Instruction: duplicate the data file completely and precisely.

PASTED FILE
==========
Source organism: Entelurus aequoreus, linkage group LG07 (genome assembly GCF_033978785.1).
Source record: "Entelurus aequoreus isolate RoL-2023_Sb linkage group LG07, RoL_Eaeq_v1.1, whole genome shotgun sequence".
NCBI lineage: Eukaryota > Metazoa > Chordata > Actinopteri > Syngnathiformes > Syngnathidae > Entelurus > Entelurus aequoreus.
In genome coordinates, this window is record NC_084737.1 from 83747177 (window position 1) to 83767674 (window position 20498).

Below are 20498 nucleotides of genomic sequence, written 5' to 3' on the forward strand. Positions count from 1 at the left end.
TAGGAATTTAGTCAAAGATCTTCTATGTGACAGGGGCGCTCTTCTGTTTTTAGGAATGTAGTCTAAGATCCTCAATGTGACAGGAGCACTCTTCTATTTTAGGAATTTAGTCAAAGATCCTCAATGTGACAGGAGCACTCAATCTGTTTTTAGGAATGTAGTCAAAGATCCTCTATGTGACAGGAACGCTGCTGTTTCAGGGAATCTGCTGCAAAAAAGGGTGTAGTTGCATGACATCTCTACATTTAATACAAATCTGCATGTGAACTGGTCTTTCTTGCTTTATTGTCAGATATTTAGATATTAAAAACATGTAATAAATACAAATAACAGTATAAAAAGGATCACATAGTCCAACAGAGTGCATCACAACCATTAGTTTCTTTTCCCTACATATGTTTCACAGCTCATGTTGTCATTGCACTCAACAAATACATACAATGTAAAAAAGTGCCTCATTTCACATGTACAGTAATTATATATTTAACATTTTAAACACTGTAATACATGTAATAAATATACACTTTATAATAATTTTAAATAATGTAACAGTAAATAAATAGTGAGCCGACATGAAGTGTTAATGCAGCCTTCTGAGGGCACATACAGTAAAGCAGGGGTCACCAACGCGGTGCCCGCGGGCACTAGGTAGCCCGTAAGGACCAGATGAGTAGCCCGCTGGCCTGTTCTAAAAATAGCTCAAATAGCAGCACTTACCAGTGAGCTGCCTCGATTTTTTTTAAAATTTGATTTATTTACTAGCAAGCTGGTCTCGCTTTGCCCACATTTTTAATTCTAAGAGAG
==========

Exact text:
Source organism: Entelurus aequoreus, linkage group LG07 (genome assembly GCF_033978785.1).
Source record: "Entelurus aequoreus isolate RoL-2023_Sb linkage group LG07, RoL_Eaeq_v1.1, whole genome shotgun sequence".
NCBI lineage: Eukaryota > Metazoa > Chordata > Actinopteri > Syngnathiformes > Syngnathidae > Entelurus > Entelurus aequoreus.
In genome coordinates, this window is record NC_084737.1 from 83747177 (window position 1) to 83767674 (window position 20498).

Below are 20498 nucleotides of genomic sequence, written 5' to 3' on the forward strand. Positions count from 1 at the left end.
TAGGAATTTAGTCAAAGATCTTCTATGTGACAGGGGCGCTCTTCTGTTTTTAGGAATGTAGTCTAAGATCCTCAATGTGACAGGAGCACTCTTCTATTTTAGGAATTTAGTCAAAGATCCTCAATGTGACAGGAGCACTCAATCTGTTTTTAGGAATGTAGTCAAAGATCCTCTATGTGACAGGAACGCTGCTGTTTCAGGGAATCTGCTGCAAAAAAGGGTGTAGTTGCATGACATCTCTACATTTAATACAAATCTGCATGTGAACTGGTCTTTCTTGCTTTATTGTCAGATATTTAGATATTAAAAACATGTAATAAATACAAATAACAGTATAAAAAGGATCACATAGTCCAACAGAGTGCATCACAACCATTAGTTTCTTTTCCCTACATATGTTTCACAGCTCATGTTGTCATTGCACTCAACAAATACATACAATGTAAAAAAGTGCCTCATTTCACATGTACAGTAATTATATATTTAACATTTTAAACACTGTAATACATGTAATAAATATACACTTTATAATAATTTTAAATAATGTAACAGTAAATAAATAGTGAGCCGACATGAAGTGTTAATGCAGCCTTCTGAGGGCACATACAGTAAAGCAGGGGTCACCAACGCGGTGCCCGCGGGCACTAGGTAGCCCGTAAGGACCAGATGAGTAGCCCGCTGGCCTGTTCTAAAAATAGCTCAAATAGCAGCACTTACCAGTGAGCTGCCTCGATTTTTTTTAAAATTTGATTTATTTACTAGCAAGCTGGTCTCGCTTTGCCCACATTTTTAATTCTAAGAGAG